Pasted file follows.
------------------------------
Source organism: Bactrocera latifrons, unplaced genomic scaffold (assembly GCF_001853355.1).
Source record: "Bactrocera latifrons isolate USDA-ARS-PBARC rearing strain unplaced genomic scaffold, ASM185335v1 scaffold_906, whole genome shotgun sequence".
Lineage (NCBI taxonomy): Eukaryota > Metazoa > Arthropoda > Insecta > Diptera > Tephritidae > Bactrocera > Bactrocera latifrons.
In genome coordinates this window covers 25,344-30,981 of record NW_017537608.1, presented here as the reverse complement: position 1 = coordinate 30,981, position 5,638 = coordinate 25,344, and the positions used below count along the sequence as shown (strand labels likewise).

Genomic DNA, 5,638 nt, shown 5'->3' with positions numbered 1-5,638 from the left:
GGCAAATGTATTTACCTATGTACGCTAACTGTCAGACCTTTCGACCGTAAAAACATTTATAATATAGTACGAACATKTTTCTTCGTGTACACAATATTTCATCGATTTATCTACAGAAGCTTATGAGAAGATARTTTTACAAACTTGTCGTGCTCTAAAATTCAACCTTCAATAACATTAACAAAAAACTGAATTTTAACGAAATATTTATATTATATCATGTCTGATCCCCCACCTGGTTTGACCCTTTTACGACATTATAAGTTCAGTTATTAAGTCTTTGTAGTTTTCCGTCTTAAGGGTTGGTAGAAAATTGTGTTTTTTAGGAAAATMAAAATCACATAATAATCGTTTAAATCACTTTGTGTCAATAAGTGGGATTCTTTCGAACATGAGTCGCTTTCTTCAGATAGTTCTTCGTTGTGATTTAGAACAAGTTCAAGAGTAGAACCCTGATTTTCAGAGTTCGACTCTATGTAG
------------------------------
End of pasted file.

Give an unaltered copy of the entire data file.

Source organism: Bactrocera latifrons, unplaced genomic scaffold (assembly GCF_001853355.1).
Source record: "Bactrocera latifrons isolate USDA-ARS-PBARC rearing strain unplaced genomic scaffold, ASM185335v1 scaffold_906, whole genome shotgun sequence".
Lineage (NCBI taxonomy): Eukaryota > Metazoa > Arthropoda > Insecta > Diptera > Tephritidae > Bactrocera > Bactrocera latifrons.
In genome coordinates this window covers 25,344-30,981 of record NW_017537608.1, presented here as the reverse complement: position 1 = coordinate 30,981, position 5,638 = coordinate 25,344, and the positions used below count along the sequence as shown (strand labels likewise).

Genomic DNA, 5,638 nt, shown 5'->3' with positions numbered 1-5,638 from the left:
GGCAAATGTATTTACCTATGTACGCTAACTGTCAGACCTTTCGACCGTAAAAACATTTATAATATAGTACGAACATKTTTCTTCGTGTACACAATATTTCATCGATTTATCTACAGAAGCTTATGAGAAGATARTTTTACAAACTTGTCGTGCTCTAAAATTCAACCTTCAATAACATTAACAAAAAACTGAATTTTAACGAAATATTTATATTATATCATGTCTGATCCCCCACCTGGTTTGACCCTTTTACGACATTATAAGTTCAGTTATTAAGTCTTTGTAGTTTTCCGTCTTAAGGGTTGGTAGAAAATTGTGTTTTTTAGGAAAATMAAAATCACATAATAATCGTTTAAATCACTTTGTGTCAATAAGTGGGATTCTTTCGAACATGAGTCGCTTTCTTCAGATAGTTCTTCGTTGTGATTTAGAACAAGTTCAAGAGTAGAACCCTGATTTTCAGAGTTCGACTCTATGTAG